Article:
Business community is delivering on public safety reform
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One year ago, the people of Minneapolis had a defining question before them — whether to address our public safety challenges with a recognition we would need every resource available, or advance unrealistic visions and hope that fewer police would somehow result in less crime.
Despite the contentious nature of the city’s 2021 public safety discussion, there was one thing all sides had in common — a recognition that the status quo is not tenable and real change is needed.
The change our region’s business community was seeking, and the reason we were so actively involved in that debate, is now in the initial stages of development. We knew that these needed changes would not happen overnight and that, simultaneously, the community’s patience is wearing thin. However, building a city that is safer, and also more equitable and accountable, will take some time.
A key step forward happened recently with Mayor Jacob Frey’s nomination of Cedric Alexander as the first Community Safety commissioner for Minneapolis.
This newly created position will bring together all of the city’s safety efforts for the first time — unifying the work of the Police Department, Fire Department, 911, Office of Emergency Management, and Neighborhood Safety, formerly known as the Office of Violence Prevention.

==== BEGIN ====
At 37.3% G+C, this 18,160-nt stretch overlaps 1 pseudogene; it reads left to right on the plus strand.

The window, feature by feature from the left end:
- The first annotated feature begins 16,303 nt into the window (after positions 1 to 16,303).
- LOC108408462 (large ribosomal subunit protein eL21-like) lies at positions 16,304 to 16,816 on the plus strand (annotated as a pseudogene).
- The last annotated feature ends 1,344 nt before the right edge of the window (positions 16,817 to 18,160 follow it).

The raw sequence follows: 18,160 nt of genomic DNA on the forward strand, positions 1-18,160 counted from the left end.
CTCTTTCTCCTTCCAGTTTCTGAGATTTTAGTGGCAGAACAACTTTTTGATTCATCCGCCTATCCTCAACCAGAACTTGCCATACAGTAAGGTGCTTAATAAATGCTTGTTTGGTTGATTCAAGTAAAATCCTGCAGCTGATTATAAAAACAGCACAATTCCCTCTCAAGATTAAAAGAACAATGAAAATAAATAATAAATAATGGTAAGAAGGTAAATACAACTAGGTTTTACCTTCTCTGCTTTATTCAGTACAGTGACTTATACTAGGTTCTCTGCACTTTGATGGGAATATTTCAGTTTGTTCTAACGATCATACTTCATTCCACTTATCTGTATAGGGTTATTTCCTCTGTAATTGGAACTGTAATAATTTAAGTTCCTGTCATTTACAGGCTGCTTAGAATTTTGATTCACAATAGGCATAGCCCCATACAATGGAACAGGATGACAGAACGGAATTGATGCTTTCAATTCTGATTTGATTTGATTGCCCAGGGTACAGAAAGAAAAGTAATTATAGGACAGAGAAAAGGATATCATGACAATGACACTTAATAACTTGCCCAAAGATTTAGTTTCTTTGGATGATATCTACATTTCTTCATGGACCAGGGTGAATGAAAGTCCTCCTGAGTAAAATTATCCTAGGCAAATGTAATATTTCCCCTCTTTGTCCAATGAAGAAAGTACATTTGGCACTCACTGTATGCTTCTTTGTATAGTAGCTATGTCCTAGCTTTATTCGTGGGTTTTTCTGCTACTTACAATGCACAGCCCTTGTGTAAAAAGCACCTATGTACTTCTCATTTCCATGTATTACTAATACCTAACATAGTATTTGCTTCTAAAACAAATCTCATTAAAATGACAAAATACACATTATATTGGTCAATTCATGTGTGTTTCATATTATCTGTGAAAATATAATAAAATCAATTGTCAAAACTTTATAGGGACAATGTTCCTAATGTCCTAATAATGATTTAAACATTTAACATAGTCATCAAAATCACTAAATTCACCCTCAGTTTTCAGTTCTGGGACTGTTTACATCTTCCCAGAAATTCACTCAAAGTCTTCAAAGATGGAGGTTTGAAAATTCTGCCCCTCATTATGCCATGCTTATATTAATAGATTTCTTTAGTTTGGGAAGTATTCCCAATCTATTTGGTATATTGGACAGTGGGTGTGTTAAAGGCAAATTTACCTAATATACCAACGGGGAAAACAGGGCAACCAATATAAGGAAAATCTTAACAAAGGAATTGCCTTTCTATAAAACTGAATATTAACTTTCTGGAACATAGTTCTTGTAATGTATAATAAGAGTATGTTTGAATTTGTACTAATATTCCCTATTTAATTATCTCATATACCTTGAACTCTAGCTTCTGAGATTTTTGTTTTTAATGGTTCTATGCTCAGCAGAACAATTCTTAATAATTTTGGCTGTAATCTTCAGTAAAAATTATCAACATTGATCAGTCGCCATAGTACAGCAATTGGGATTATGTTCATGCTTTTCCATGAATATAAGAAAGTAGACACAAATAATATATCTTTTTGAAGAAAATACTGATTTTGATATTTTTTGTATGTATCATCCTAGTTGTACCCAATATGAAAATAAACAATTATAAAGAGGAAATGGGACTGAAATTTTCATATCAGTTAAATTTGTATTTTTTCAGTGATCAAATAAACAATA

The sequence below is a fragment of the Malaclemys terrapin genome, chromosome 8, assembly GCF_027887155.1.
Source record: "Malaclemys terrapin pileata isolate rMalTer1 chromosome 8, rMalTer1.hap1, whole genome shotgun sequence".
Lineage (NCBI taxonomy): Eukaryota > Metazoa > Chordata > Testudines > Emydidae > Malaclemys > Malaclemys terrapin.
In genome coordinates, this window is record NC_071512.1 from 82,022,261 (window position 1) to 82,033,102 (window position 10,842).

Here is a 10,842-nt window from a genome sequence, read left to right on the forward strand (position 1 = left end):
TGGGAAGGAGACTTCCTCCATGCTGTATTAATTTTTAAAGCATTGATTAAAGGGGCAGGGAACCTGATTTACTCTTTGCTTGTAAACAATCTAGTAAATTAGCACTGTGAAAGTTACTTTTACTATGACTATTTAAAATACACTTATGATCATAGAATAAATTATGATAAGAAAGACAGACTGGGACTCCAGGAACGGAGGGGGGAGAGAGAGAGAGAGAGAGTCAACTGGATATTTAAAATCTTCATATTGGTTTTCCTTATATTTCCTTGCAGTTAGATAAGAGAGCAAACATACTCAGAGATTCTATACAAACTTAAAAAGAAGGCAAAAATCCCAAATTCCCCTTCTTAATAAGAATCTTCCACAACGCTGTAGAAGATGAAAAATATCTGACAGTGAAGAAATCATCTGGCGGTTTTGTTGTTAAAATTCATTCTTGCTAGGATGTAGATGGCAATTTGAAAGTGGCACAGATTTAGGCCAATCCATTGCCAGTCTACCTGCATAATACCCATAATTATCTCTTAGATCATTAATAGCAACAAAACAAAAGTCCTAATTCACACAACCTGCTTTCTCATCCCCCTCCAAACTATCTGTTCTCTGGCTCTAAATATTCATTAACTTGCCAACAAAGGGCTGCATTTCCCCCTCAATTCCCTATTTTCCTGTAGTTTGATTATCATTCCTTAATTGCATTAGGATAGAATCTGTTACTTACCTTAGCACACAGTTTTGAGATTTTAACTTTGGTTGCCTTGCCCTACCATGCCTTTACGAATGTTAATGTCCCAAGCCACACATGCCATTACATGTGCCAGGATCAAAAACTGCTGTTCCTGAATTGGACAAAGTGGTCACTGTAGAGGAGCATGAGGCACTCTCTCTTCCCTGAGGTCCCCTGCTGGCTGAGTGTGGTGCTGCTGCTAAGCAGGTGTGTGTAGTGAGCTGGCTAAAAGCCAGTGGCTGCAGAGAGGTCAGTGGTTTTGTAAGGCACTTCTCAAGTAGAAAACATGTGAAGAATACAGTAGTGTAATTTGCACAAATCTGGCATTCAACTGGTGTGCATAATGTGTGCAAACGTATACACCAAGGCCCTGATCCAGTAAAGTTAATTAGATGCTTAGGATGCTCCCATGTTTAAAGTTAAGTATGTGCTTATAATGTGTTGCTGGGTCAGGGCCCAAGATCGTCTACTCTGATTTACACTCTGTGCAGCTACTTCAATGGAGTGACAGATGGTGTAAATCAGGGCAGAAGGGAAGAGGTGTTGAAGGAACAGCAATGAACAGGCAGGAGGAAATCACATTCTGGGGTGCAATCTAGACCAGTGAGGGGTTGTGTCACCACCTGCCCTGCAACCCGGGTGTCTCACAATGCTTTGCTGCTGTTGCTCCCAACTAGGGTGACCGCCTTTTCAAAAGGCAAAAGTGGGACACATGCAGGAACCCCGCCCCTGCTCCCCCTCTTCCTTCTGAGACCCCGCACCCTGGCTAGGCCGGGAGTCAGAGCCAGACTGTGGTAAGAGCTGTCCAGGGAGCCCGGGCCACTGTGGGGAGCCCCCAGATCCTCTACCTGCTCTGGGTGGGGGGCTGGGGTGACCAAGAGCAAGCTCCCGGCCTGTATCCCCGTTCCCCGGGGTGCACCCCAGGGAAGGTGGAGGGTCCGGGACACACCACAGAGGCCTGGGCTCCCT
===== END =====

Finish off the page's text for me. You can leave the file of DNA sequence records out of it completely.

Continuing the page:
Alexander’s more than 40 years as a public servant at local, state and federal levels, including as a police chief, deputy mayor and police officer, provide him with a unique set of tools and expertise to serve the residents, visitors and businesses of Minneapolis in this critically important job.
Implementing significant and substantive reforms, in particular related to policing, begins with this transformative new office and position.
Creation of a new Office of Community Safety was possible only because Minneapolis voted “yes” on Question 1, giving Mayor Jacob Frey expanded authority under a strong mayor system, and “no” on Question 2, preventing the potential dismantling of the Police Department. That’s why the Minneapolis Regional Chamber advocated strongly for those positions and why we invested considerable resources to educate voters.
Now we are working with a variety of voices to transform and reform public safety in Minneapolis. While crime levels are down from last year, they are still far too high. In order to keep our community safe, we support hiring hundreds of additional officers while also enhancing resources that provide mental health support and alternate response systems. It is important to stabilize our Police Department, because ensuring that officers can respond to incidents across the city is a key part of keeping people safe and building the foundation for larger reform.
Ultimately the Twin Cities and our state are successful only if our largest city is also successful. Rooting against Minneapolis while hoping for a better Minnesota is counterproductive.
The good news is that anonymous Twitter naysayers aren’t the majority. There are thousands of residents and business leaders in and around Minneapolis willing to roll up their sleeves and do the challenging work of advancing a new and better vision for public safety. For those of us who love this place, there is no other answer.
Jonathan Weinhagen is president and CEO of the Minneapolis Regional Chamber and can be found on Twitter at @jweinhagen & @MplsChamber.